• October and November 2019 brought improvements to both cameras' eye AF performance, and a new function (ISO control) to the function ring on Z lenses.
• In December 2019 Nikon released a firmware update to allow the XQD card slots in the Z 6 and Z 7 to support the new and physically identical CFexpress format.
• Nikon also announced a deal with video specialist Atomos to allow ProRes raw video recording via HDMI to suitable Atomos devices (though this will require a hardware upgrade at a service center).
Designing a new camera system meant that Nikon could also return to the drawing board with its lens designs, developing a new ‘Z-mount’ that’s wider than its DSLRs’ old F-mount and closer to the sensor itself, thanks to the absence of a mirror.
This has given Nikon’s lens designers and opportunity to design new and exotic lens designs with optical specifications and performance that could not be achieved with its older Nikon F mount, such as the remarkable Nikkor Z 58mm f/0.95 S Noct.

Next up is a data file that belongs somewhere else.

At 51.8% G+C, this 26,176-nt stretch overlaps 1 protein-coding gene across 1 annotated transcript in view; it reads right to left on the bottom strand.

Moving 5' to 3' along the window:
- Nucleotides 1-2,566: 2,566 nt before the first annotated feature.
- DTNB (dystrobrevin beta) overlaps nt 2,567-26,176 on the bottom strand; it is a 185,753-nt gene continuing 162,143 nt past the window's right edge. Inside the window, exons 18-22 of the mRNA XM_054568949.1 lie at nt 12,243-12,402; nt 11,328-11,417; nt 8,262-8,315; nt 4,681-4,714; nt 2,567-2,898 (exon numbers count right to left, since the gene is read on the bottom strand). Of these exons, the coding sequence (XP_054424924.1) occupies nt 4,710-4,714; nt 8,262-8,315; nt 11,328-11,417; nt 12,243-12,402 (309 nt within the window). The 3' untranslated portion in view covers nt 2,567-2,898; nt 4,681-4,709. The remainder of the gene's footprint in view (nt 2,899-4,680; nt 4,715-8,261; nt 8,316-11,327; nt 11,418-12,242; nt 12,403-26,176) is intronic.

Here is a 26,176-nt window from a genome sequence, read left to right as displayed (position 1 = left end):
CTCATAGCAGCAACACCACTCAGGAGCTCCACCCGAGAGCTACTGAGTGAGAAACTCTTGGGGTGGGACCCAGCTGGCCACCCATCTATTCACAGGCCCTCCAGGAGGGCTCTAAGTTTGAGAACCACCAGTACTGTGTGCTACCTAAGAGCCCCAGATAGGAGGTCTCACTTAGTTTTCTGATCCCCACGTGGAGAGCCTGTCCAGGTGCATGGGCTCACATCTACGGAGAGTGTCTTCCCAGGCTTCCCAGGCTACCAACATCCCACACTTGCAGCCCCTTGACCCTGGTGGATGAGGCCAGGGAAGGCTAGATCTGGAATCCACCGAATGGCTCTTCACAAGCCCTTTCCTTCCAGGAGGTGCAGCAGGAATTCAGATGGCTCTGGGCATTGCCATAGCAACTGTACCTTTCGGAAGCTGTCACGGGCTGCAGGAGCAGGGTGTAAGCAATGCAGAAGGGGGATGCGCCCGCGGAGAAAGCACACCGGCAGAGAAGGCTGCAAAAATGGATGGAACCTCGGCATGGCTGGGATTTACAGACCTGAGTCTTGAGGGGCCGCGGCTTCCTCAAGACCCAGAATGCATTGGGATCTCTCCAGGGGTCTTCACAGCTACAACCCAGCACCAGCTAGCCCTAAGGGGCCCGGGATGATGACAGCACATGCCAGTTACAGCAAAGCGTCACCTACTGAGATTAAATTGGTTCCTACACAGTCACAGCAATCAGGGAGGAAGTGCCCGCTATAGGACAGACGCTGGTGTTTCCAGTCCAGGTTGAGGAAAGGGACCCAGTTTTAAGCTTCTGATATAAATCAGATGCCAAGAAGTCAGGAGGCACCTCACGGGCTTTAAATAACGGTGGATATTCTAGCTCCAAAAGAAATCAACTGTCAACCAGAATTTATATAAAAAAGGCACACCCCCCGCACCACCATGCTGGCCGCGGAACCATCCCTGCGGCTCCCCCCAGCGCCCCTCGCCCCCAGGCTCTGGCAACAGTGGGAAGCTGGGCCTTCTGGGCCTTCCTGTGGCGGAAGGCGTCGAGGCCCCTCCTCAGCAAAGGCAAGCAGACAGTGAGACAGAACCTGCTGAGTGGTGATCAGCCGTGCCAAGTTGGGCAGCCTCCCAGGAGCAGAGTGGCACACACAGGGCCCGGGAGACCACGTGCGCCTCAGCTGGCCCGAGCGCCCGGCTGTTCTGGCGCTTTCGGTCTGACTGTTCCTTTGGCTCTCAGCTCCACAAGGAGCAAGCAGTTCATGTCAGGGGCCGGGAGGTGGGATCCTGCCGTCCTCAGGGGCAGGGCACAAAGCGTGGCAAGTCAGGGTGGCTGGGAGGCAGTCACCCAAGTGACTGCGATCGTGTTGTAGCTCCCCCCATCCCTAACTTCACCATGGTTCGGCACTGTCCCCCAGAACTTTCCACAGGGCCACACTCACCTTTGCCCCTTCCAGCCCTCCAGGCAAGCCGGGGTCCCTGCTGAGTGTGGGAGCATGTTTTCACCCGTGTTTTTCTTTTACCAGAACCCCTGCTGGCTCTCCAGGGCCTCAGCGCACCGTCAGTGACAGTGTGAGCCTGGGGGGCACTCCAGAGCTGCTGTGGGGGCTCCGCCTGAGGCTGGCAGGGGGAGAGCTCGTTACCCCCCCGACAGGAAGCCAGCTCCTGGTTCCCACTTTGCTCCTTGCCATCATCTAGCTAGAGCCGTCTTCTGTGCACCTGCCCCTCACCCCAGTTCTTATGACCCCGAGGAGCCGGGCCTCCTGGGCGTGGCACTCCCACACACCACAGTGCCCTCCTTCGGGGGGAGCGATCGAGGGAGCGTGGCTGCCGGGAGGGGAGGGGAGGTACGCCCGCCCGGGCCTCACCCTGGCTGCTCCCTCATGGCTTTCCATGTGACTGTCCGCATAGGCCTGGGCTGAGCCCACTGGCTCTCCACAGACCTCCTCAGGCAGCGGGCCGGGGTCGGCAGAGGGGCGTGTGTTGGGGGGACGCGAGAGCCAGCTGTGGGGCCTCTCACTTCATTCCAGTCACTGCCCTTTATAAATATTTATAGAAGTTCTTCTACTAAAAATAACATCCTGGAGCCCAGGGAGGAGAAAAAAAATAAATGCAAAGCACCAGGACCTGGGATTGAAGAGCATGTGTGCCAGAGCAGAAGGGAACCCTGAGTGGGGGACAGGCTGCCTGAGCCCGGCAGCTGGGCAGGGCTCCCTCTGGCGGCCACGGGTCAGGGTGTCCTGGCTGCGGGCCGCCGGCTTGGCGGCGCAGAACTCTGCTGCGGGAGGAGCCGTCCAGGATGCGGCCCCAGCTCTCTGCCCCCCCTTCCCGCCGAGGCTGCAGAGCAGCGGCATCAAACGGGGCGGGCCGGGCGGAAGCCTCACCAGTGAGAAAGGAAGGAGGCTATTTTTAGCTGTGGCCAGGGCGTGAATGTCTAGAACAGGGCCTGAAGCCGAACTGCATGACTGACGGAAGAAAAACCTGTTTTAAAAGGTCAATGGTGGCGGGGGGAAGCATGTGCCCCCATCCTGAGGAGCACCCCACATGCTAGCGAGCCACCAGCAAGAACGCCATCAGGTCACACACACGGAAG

This does mean that Nikon has had to start from scratch with a new range of Z-mount lenses for these cameras, but there are two advantages:
1) Nikon's designers have been able to rethink conventional lens design and produce, for example, retracting lens designs for the 24-70mm kit zoom and 14-30mm ultra-wide zooms. These are mirrorless lenses small enough to complement smaller mirrorless bodies.
2) You can get a relatively inexpensive Nikon FTZ Mount Adapter, often sold bundled with the new Z series cameras, which lets you use any current Nikon DSLR lens with no exposure or autofocus restrictions.
Nikon mirrorless cameras and lenses in 2021
Nikon Z cameras
The Z 6 is the cheaper of Nikon’s two current Z-series cameras, with a 24 megapixel sensor rather than the 45.7 megapixel sensor in the Z 7. It’s not exactly the poor relation, though, because the Z 6 has a lot going for it besides its tag. For a start, it has a faster continuous shooting speed than the Z 7, better image quality at high ISO settings and the ability to capture ‘uncropped’ 4K video – so your angle of view doesn't become narrower when you switch to video mode. You can buy the Nikon Z 6 body on its own, but we’d recommend getting it with the space-saving retracting Nikkor Z 24-70mm f/4 kit lens – and if you already have a Nikon DSLR camera and lenses, make sure you get the Nikon FTZ Mount Adapter too.